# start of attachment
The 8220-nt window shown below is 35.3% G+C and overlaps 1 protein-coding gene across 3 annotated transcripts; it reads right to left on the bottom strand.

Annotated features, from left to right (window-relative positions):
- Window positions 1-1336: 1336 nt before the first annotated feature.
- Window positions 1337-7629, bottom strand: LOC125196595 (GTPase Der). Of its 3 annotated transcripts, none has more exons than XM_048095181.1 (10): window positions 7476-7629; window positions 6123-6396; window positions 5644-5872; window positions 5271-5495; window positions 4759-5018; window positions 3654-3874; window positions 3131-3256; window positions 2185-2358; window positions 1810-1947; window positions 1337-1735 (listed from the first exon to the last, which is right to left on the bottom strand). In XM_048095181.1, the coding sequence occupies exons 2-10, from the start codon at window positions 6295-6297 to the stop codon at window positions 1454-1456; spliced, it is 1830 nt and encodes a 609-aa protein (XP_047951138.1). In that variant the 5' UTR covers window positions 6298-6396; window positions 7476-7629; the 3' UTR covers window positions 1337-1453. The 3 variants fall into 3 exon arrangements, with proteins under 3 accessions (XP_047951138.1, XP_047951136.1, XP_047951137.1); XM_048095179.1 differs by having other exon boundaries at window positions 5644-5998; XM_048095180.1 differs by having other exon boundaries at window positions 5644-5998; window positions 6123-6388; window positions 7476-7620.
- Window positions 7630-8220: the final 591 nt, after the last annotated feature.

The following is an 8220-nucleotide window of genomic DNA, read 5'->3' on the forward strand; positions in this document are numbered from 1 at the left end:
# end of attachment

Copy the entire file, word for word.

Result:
The 8220-nt window shown below is 35.3% G+C and overlaps 1 protein-coding gene across 3 annotated transcripts; it reads right to left on the bottom strand.

Annotated features, from left to right (window-relative positions):
- Window positions 1-1336: 1336 nt before the first annotated feature.
- Window positions 1337-7629, bottom strand: LOC125196595 (GTPase Der). Of its 3 annotated transcripts, none has more exons than XM_048095181.1 (10): window positions 7476-7629; window positions 6123-6396; window positions 5644-5872; window positions 5271-5495; window positions 4759-5018; window positions 3654-3874; window positions 3131-3256; window positions 2185-2358; window positions 1810-1947; window positions 1337-1735 (listed from the first exon to the last, which is right to left on the bottom strand). In XM_048095181.1, the coding sequence occupies exons 2-10, from the start codon at window positions 6295-6297 to the stop codon at window positions 1454-1456; spliced, it is 1830 nt and encodes a 609-aa protein (XP_047951138.1). In that variant the 5' UTR covers window positions 6298-6396; window positions 7476-7629; the 3' UTR covers window positions 1337-1453. The 3 variants fall into 3 exon arrangements, with proteins under 3 accessions (XP_047951138.1, XP_047951136.1, XP_047951137.1); XM_048095179.1 differs by having other exon boundaries at window positions 5644-5998; XM_048095180.1 differs by having other exon boundaries at window positions 5644-5998; window positions 6123-6388; window positions 7476-7620.
- Window positions 7630-8220: the final 591 nt, after the last annotated feature.

The following is an 8220-nucleotide window of genomic DNA, read 5'->3' on the forward strand; positions in this document are numbered from 1 at the left end: